Mason Bee Guide

How To successfully raise Stingless

Blue Mason Bees.

Visit our web site for informative articles, on mason bee and leafcutter bee management, the latest scientific research on all things on stingless bees.

To successfully raise Mason Bees you must provide, fruit trees or flowers (Mason Bees love wildflowers) a nest, a shelter, mud.

These are very easy to provide, for well under a hundred dollars, and that includes the Mason Bees. To raise Blue Mason Bees, you’ll need, only 15 minutes to set up.

You’ll need the following –

Flowers- Sometimes they call Mason Bees, “Orchard Bees” they love fruit blossoms and excel at pollinating all kinds of fruit.

In an almond grove in California, Mason Bees increased the yield, on a hundred-acre plot, by 800 pounds per acre, overusing honeybees; at $1.95 per pound, therefore the grower netted an extra $156,000, in short; they’ll do the same for your garden.

Mason Bee Guide

Mason Bees love fruit trees but are happy with and need flowers to sustain them between the blooming of your fruits, almost all flowers, especially wildflowers like dandelions.  Wild mustard is another of their favorites. Our web site has a good selection of wildflowers that Mason Bees and Leafcutter bees thrive on.

Mason Bee Guide

Nesting blocks (a cleanable nesting block) is imperative. Every season they need clean nesting sites; cleaning, our nesting blocks, takes just minutes.

Spray your block and shelter with attractant, Mason Bees and Summer Leafcutter bees like to nest where it smells like home, where other bees are nesting.

Buy Mason Bee Nesting Block Kit

Birds of a feather fly together.

So do bees.

Attractant, A Hatching tube, and a Nesting Block

Spring Mason Bees build a nest with Mud


It is very important to have mud within 15-25 feet of nesting spots or the bees will abandon the nest site.

If you have sandy soils, that don’t stick together when you squeeze them, add some organic garden soil from one of the box stores.


An old coffee can will work, all the outer covering is for, is to protect the Hatching Tube and nesting holes from the weather. Face the opening of the shelter, towards the morning sun, your bees will sit on the lip and warm up in the morning, before they go to work.

We never seem to have enough bees.

Many of you preorder your Mason Bees; When your Hatching Tube, filled with your Blue Mason Bees arrive, from Rocky Pond-Nursery you can store them in your refrigerator, and they will hibernate till spring.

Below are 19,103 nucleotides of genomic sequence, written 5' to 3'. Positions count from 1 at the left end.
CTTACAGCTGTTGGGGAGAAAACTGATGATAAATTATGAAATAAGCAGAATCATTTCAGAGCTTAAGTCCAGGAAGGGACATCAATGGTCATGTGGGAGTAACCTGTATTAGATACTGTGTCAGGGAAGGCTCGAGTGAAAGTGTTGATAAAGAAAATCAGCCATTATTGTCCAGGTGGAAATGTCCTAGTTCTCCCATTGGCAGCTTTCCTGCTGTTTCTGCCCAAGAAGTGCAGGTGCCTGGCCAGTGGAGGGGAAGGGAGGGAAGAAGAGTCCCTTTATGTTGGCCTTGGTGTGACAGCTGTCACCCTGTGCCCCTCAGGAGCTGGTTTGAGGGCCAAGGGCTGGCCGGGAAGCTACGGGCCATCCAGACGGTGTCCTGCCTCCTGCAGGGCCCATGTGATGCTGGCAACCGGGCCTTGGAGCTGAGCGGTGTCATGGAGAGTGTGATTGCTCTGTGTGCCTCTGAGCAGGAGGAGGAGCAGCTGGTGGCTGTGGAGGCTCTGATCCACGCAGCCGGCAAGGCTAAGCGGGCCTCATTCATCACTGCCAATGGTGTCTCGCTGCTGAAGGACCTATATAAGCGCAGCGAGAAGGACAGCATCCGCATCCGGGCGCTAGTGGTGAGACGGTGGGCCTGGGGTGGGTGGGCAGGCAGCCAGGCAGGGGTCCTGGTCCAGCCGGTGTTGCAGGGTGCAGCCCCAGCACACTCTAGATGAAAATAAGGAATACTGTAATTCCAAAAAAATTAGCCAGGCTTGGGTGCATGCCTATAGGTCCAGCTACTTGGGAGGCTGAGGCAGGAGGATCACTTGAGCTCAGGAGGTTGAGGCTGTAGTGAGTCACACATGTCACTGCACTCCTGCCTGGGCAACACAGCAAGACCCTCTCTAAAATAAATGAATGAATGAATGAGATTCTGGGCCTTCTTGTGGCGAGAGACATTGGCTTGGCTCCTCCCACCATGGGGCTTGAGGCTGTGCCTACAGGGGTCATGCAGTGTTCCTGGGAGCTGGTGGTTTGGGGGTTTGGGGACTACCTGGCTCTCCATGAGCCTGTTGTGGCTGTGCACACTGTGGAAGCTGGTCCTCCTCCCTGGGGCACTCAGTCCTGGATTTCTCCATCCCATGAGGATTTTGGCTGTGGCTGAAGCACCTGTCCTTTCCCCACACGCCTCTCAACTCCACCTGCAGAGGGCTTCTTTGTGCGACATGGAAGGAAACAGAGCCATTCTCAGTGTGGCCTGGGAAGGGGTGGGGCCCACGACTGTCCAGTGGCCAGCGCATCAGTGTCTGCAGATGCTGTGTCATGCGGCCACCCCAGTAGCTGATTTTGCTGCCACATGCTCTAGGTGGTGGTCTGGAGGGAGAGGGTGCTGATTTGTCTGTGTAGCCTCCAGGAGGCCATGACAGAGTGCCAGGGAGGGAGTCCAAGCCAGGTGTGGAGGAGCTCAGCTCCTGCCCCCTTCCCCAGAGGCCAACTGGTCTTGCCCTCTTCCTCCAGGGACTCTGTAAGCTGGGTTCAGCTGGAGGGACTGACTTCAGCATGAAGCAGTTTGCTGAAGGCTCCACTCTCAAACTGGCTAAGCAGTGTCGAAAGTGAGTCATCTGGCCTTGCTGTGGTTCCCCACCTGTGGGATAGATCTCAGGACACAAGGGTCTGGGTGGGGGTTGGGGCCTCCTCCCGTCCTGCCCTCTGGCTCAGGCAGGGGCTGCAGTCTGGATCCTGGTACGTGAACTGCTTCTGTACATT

If you order Mason Bees after March 15th  a few of the males may have already hatched, when you receive them, so, expect a few hatched bees with most of your bees still in their cocoons.

Take the Hatching Tube to your nest and pull off the tape and release the males, that have hatched, they will hang around for two to three weeks, so they can breed the females. You can leave your Hatching Tube there if daytime temperatures will hover at 50 degrees or more.

If none of the bees have hatched yet, or the bees that haven’t hatched you can store them in your refrigerator, in a humidifier for up and until May 1st before putting them out. If you need to store your Mason Bees for longer than 30 days, put the cocoons in a humidifier.

Then put Bee Humidifier in your refrigerator. Your refrigerator humidity is way too low, 10-15% humidity, your bee may dehydrate and die if storing them without a Bee-Humidifier for longer than 30 days.  Our Bee-Humidifier maintains your cocoons at a constant 50-60% humidity, while in your refrigerator. You can store them up and until May 1st or when the daytime temperature is consistently 55 degrees or more.

Mason Bees will work for 6-8 weeks. For longer pollination season stagger you’re your release date. For instance, release 20 bees on March 1st and another 20 April 1st. The same applies to summer leafcutter bees; start June 1st and go from there.

When you are ready, take the Hatching Tube to the nest and put the Hatching Tube, in the protective cover, in this example, a coffee can, remove the tape covering the exit hole.

If your temperature is consistently over 85 degrees or there is no mud you might want to switch to summer Leafcutter Bees.

For Instructions on winter storage and cleaning of Mason bees cocoons go to and look on the drop-down menu under “Learn”